Archive for December, 2013

I’ve been exploring the world of linux containers a bit lately and so I thought I’d write a quick tutorial on how to set up the Raspberry Pi (my go to remote embedded build machine) to build Docker from source. If you don’t know what Docker is then you should do yourself a favour and read up about it from their site. It’s a truly amazing piece of software and I’m hoping to use it for instances of node applications as well as embedded build instances in the future. For now lets just build it. As a forewarning I have built my own 3.12 kernel for this particular Raspberry Pi so if something doesn’t work on the default Raspbian image that could be why.

First up install the userspace tools for linux containers. You could of course install the ‘lxc’ package from the repositories but at this time it is on version 0.8.0-rc1 and as I’m building everything bleeding edge I’m sure you’ll need the latest version.

sudo apt-get install libcap-dev
cd /opt
sudo git clone
cd lxc
sudo ./ && sudo ./configure && sudo make && sudo make install
lxc version: 1.0.0.beta1

Next we need to get go. Again we could install the ‘golang’ package but this is the 1.0.2 version and 1.1 version contains many improvements for ARM. So I’ve chosen to get a precompiled version.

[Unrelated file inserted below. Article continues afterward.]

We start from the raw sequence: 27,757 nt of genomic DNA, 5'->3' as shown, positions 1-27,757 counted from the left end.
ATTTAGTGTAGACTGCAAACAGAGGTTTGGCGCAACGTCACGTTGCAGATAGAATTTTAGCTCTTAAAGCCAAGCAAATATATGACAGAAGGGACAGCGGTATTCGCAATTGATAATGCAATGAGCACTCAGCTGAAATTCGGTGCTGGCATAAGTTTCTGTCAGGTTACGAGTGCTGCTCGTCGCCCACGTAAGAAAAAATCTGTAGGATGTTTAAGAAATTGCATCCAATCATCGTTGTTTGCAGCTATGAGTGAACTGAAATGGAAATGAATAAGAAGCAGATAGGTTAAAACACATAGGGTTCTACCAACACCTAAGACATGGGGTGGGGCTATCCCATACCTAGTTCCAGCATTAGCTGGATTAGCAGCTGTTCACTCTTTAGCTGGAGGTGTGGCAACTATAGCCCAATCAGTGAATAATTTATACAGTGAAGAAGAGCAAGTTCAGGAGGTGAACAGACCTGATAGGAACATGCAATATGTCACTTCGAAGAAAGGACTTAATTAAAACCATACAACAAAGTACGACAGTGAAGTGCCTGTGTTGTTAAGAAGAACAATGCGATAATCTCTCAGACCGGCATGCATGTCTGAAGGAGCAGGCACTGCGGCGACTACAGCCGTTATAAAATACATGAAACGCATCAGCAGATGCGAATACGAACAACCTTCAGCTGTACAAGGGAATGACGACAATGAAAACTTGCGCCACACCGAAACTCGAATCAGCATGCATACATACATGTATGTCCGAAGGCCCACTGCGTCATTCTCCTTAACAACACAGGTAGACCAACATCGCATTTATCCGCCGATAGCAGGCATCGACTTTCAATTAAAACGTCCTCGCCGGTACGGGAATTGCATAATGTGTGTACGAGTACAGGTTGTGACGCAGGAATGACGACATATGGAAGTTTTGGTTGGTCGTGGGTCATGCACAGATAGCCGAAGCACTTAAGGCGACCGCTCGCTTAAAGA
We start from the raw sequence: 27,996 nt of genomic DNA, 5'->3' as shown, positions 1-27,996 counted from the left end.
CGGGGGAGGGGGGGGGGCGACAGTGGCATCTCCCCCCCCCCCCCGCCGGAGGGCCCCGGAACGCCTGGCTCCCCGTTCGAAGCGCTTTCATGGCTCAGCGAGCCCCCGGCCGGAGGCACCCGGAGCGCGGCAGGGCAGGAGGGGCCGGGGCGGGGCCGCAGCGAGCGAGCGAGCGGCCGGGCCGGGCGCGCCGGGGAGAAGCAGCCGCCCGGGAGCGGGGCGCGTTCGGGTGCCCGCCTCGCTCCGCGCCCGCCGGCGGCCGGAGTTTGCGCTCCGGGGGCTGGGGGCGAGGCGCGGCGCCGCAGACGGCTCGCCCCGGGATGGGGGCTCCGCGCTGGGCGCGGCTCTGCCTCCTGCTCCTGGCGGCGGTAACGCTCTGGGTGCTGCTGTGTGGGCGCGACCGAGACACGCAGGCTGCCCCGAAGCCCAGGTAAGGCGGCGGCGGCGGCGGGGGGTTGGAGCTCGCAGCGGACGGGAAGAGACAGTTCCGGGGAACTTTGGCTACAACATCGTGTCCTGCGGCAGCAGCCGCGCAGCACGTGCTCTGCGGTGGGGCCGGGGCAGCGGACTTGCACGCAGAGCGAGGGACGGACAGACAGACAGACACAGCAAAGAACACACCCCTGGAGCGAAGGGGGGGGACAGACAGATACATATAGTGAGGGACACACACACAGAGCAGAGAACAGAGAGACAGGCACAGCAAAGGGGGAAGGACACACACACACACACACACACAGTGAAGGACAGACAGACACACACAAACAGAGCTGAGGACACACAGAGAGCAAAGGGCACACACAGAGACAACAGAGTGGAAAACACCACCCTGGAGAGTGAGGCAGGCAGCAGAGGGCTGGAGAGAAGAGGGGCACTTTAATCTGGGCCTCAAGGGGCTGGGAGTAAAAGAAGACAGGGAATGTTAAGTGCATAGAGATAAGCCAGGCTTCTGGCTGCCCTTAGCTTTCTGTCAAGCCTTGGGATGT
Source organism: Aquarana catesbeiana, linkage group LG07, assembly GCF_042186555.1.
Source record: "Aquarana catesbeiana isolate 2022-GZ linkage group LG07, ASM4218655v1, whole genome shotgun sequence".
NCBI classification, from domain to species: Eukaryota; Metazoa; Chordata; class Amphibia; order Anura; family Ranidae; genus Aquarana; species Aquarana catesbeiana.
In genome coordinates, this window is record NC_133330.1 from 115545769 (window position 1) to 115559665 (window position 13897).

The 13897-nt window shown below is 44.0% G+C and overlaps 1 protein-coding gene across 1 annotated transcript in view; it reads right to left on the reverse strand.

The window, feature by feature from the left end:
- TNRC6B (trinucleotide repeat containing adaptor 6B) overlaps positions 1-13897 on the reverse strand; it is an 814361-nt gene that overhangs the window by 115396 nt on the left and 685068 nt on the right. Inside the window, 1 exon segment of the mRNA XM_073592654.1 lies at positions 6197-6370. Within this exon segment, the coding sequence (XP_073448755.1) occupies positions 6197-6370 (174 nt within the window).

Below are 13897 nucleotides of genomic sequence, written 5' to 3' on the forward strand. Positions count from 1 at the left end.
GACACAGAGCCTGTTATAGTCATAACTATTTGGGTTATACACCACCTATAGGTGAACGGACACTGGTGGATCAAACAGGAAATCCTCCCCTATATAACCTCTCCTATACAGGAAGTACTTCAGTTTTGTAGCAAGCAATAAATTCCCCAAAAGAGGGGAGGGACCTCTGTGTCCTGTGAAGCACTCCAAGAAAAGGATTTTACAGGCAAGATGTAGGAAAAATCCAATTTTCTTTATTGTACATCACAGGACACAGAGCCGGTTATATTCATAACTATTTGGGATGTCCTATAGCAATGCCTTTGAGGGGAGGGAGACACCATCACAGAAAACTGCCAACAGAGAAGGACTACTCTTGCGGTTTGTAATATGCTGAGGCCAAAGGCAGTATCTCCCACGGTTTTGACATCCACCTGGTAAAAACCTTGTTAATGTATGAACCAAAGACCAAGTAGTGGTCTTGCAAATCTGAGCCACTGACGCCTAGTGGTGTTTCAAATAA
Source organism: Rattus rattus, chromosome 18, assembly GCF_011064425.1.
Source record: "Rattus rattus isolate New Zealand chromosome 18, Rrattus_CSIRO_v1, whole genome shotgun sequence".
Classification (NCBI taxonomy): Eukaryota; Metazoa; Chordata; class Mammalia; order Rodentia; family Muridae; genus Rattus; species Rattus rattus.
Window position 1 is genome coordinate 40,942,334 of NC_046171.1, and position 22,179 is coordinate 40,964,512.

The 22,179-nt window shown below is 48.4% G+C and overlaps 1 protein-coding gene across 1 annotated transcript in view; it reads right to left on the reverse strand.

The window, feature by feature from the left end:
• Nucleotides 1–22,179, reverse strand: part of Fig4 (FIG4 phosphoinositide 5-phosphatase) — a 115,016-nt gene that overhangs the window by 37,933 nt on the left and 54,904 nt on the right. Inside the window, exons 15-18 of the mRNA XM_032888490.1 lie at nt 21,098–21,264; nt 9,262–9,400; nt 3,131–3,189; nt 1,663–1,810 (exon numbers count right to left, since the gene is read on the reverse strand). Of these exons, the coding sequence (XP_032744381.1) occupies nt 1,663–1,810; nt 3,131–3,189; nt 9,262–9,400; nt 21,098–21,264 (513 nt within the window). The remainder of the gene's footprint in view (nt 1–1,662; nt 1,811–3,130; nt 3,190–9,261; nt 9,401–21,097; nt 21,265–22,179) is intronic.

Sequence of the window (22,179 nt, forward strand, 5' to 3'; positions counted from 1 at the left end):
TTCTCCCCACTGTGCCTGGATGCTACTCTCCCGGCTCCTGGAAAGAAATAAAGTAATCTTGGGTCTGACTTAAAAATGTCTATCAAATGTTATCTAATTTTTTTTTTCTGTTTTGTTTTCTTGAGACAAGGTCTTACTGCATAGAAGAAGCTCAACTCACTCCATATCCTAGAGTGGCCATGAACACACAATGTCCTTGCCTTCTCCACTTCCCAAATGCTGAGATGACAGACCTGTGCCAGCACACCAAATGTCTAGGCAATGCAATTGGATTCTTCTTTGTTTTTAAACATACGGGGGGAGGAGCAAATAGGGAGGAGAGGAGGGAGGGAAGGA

cd /opt
sudo wget -c
sudo tar -C /usr/local -xzf go1.2rc1.linux-arm~multiarch-armv6-1.tar.gz
Add export PATH=$PATH:/usr/local/go/bin to your ~/.profile or /etc/profile
go version
go version devel +5b367120d592 Thu Sep 19 17:12:00 2013 +1000 linux/arm

Building from source is also pretty easy

curl | tar xz -C /usr/local
cd /usr/local/go/src
go version go1.2 linux/arm

I have included the AUFS patches from here into my kernel but from docker version 0.7 you do not explicitly need them. Patching is done by compying in the new sources and then running the patches from the root of your kernel source tree.

AUFS-Utils is also useful if you plan on using this feature.

cd /opt
sudo git clone git://
cd aufs-util
sudo git checkout aufs3.x-rcN
sudo make && sudo make install

The most difficult part of this whole process is the fact that the docker build system uses docker containers to build itself so you need to have docker to build docker. The guys at have made things a whole lot easier by publishing a raspberry pi built docker binary. This can be found here, extracted and used.

docker -v
Docker version 0.7.2, build 28b162e-dirty

Building from source can then be completed using the standard installation instructions from the docker website.